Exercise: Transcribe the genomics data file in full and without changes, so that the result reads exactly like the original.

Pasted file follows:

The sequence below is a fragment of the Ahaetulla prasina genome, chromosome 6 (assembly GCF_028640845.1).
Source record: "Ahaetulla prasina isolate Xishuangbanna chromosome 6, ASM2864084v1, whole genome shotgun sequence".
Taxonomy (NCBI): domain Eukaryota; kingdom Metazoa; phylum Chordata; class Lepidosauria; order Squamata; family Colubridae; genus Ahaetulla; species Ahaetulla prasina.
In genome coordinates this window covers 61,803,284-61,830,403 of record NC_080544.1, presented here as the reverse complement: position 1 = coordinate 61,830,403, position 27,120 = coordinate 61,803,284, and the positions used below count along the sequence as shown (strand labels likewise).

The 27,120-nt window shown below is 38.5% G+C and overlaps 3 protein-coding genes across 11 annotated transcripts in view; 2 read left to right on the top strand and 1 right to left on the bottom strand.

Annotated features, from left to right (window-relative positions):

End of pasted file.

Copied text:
The sequence below is a fragment of the Ahaetulla prasina genome, chromosome 6 (assembly GCF_028640845.1).
Source record: "Ahaetulla prasina isolate Xishuangbanna chromosome 6, ASM2864084v1, whole genome shotgun sequence".
Taxonomy (NCBI): domain Eukaryota; kingdom Metazoa; phylum Chordata; class Lepidosauria; order Squamata; family Colubridae; genus Ahaetulla; species Ahaetulla prasina.
In genome coordinates this window covers 61,803,284-61,830,403 of record NC_080544.1, presented here as the reverse complement: position 1 = coordinate 61,830,403, position 27,120 = coordinate 61,803,284, and the positions used below count along the sequence as shown (strand labels likewise).

The 27,120-nt window shown below is 38.5% G+C and overlaps 3 protein-coding genes across 11 annotated transcripts in view; 2 read left to right on the top strand and 1 right to left on the bottom strand.

Annotated features, from left to right (window-relative positions):